If you’re an investor looking for predictable fixed income for the very long term, until recently you had to make do with poor choices. You could invest in 5 or 10-year bank fixed deposits and hope that rates wouldn’t fall sharply when the deposits matured. Or you could pay a lumpsum to an insurer, with added GST, to buy an annuity plan that offered a return of just 5-7 per cent — depending on the product.

But retail investors seeking long-term pension now have a third option that is better in many respects. Central government securities (G-Secs) that mature 20, 30, 40 or 50 years hence, are a great choice for them, because the repayments are guaranteed by the sovereign and the entity paying your pension (the government) will outlive you.

Why now

There are three reasons why G-Secs offer a particularly good deal today for pension-seeking investors. One, buying G-Secs in primary auctions has become quite easy for retail investors after the launch of RBI’s Retail Direct Gilt platform. Once you open an account, you get weekly email notifications of upcoming G-Sec auctions, with details such as the maturity date and indicative yield. You can bid at cutoff yield (decided by RBI) and allotment is assured, unless RBI decides to cancel the auction (this is rare). You can invest a minimum of ₹10,000 in each auction and a maximum of ₹2 crore.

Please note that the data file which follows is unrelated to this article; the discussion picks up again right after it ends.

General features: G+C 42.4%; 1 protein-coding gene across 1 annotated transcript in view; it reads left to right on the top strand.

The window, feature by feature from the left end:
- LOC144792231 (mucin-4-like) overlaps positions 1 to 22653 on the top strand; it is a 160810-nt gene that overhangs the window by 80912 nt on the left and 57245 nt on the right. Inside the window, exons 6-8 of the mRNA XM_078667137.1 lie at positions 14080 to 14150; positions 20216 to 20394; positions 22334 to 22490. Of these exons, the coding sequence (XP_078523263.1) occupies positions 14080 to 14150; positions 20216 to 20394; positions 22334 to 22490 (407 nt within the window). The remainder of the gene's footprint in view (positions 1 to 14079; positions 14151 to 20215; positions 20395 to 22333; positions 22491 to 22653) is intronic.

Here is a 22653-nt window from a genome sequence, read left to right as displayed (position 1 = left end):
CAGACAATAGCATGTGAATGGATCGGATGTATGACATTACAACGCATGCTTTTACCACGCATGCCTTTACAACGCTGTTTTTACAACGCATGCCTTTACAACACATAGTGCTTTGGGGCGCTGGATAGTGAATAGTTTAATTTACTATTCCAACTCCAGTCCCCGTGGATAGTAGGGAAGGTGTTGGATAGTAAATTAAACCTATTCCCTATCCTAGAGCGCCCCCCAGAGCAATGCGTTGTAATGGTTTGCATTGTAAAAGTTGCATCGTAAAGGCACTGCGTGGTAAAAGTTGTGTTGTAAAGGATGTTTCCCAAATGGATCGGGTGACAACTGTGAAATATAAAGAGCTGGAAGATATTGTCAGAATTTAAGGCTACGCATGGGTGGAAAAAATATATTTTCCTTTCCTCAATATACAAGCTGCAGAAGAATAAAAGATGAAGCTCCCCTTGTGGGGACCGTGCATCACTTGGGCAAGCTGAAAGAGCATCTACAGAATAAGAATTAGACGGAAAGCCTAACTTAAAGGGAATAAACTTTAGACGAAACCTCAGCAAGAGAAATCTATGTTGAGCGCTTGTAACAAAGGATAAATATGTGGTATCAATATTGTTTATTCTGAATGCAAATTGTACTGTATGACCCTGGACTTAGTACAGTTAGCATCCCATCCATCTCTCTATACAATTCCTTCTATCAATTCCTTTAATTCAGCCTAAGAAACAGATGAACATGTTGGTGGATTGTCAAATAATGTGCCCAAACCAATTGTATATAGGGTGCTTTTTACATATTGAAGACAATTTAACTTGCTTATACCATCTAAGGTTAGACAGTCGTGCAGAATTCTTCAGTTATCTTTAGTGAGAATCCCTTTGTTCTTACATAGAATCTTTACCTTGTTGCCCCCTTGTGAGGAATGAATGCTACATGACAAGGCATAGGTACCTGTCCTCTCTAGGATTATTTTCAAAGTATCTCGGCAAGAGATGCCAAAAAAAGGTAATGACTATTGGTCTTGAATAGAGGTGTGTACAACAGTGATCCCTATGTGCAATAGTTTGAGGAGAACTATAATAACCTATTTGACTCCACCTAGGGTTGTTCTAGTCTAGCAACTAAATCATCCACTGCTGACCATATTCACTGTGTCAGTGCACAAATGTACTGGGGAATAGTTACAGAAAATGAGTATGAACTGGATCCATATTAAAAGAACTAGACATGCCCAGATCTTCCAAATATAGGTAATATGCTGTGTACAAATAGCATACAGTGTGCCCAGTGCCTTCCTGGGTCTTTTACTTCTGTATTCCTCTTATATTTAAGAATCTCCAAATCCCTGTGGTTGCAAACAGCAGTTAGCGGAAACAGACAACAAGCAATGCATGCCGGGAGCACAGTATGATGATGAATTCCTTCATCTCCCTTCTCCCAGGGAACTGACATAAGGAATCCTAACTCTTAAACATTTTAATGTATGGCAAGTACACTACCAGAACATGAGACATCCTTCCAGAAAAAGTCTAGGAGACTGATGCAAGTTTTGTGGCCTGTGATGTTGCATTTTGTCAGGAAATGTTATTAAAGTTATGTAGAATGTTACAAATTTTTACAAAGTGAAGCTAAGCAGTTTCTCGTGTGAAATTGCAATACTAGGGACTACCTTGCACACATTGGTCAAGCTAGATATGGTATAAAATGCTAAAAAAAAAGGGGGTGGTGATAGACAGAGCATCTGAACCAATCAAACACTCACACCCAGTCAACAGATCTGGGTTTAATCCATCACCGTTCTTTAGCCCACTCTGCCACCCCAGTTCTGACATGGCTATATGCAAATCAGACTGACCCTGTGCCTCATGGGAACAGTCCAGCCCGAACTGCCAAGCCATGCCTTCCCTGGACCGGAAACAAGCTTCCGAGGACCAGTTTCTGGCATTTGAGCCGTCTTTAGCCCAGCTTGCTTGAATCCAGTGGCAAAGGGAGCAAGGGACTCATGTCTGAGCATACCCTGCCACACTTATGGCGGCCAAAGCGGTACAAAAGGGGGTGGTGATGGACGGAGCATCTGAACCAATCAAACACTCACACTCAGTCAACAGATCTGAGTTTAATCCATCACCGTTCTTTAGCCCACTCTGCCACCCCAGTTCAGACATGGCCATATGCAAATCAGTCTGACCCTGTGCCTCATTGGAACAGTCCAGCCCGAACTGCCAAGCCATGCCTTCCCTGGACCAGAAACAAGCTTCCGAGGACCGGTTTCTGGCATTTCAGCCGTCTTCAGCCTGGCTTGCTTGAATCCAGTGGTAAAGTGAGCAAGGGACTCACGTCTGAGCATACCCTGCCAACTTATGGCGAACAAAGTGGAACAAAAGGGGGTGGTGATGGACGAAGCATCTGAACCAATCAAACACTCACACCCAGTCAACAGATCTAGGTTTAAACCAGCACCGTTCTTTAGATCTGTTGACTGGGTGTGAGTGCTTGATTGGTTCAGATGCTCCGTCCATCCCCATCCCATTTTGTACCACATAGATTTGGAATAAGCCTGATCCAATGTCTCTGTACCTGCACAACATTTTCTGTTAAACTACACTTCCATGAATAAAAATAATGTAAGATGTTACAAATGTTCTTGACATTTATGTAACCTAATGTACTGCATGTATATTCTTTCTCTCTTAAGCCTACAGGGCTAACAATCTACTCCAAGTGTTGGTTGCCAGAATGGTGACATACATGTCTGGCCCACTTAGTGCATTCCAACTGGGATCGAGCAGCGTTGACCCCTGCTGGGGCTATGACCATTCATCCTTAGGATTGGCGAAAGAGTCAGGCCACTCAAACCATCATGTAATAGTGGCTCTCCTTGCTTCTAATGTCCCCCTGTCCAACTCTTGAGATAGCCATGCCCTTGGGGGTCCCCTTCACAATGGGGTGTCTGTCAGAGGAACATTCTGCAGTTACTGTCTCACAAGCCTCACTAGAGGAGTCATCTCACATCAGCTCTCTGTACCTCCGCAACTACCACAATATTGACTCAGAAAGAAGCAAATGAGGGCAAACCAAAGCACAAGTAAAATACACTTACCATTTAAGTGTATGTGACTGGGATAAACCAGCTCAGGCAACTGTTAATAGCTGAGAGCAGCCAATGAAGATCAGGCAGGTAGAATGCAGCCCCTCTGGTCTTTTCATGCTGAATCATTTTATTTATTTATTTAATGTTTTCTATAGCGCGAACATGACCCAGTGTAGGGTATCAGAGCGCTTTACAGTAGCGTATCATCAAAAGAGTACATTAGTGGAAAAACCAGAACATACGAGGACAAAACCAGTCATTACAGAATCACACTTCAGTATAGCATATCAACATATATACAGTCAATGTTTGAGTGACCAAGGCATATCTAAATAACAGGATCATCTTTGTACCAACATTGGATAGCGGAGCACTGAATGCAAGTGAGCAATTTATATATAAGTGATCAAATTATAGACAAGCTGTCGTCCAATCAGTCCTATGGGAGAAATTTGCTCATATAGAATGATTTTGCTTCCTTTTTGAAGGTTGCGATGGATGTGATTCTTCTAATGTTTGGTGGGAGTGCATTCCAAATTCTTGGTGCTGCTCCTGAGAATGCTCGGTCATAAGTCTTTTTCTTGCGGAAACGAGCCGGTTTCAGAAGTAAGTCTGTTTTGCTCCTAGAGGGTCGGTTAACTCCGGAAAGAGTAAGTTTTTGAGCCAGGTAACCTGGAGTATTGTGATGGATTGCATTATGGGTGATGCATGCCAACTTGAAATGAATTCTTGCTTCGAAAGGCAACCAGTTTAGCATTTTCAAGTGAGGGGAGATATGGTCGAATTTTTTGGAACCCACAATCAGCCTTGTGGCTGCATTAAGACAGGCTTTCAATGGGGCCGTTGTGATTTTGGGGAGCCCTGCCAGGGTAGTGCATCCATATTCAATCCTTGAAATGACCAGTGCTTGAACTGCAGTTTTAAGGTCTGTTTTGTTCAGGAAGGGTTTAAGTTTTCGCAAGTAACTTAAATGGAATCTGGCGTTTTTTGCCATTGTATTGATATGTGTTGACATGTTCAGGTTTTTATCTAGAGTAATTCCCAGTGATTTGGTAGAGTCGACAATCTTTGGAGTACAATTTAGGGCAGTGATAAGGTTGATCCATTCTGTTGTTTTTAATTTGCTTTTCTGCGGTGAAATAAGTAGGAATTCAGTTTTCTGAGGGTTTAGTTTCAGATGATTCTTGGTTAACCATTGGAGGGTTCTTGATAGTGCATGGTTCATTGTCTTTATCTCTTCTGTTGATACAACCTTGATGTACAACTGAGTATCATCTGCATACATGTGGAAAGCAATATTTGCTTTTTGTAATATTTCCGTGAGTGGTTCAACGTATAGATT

Two, the Indian government recently decided to issue more long-dated G-Secs with maturities of 30, 40 and 50 years, which can be accessed through the RBI retail platform. In fact, insurers who offer annuity products buy and hold the very same long dated G-Secs while promising you a pension.

Three, this is a good time to lock into long-dated debt. Long-term G-Sec yields are at an attractive 7.4-7.5 per cent now, having risen over 150 basis points from sub-6 per cent during Covid. Recent RBI auctions offered 15-year G-Secs at an indicative yield of 7.39 per cent, 30-year ones at 7.48 per cent, 40-year at 7.52 per cent and 50-year at 7.49 per cent.

When you buy long-dated G-Secs, you expose yourself to interest rate risk. If market interest rates rise after you buy them, the market price of your bonds can fall below face value. But this is only an opportunity loss. If you hold the G-Secs to maturity, you will get back your principal as promised. If interest rates in India decline over time, long-dated G-Secs can also see price appreciation in secondary markets. The RBI RDG platform allows nomination of beneficiaries to receive interest and principal repayments in case of the investor’s death.

G-Secs versus annuity plans

How do G-Secs compare to the long-term pension plans (called annuity plans) from insurers? Let’s consider immediate annuity plans. These are plans where you pay a lumpsum purchase price to the insurer, to get a fixed pension starting the very next year, for the rest of your life.

Currently, for a 60-year-old, immediate annuity plans offer a lifelong pension of ₹64,000-66,000 annually for a ₹10 lakh purchase price. If you live until 90, the return (IRR) works out to about 7 per cent. This is assuming the return of purchase price to your nominee.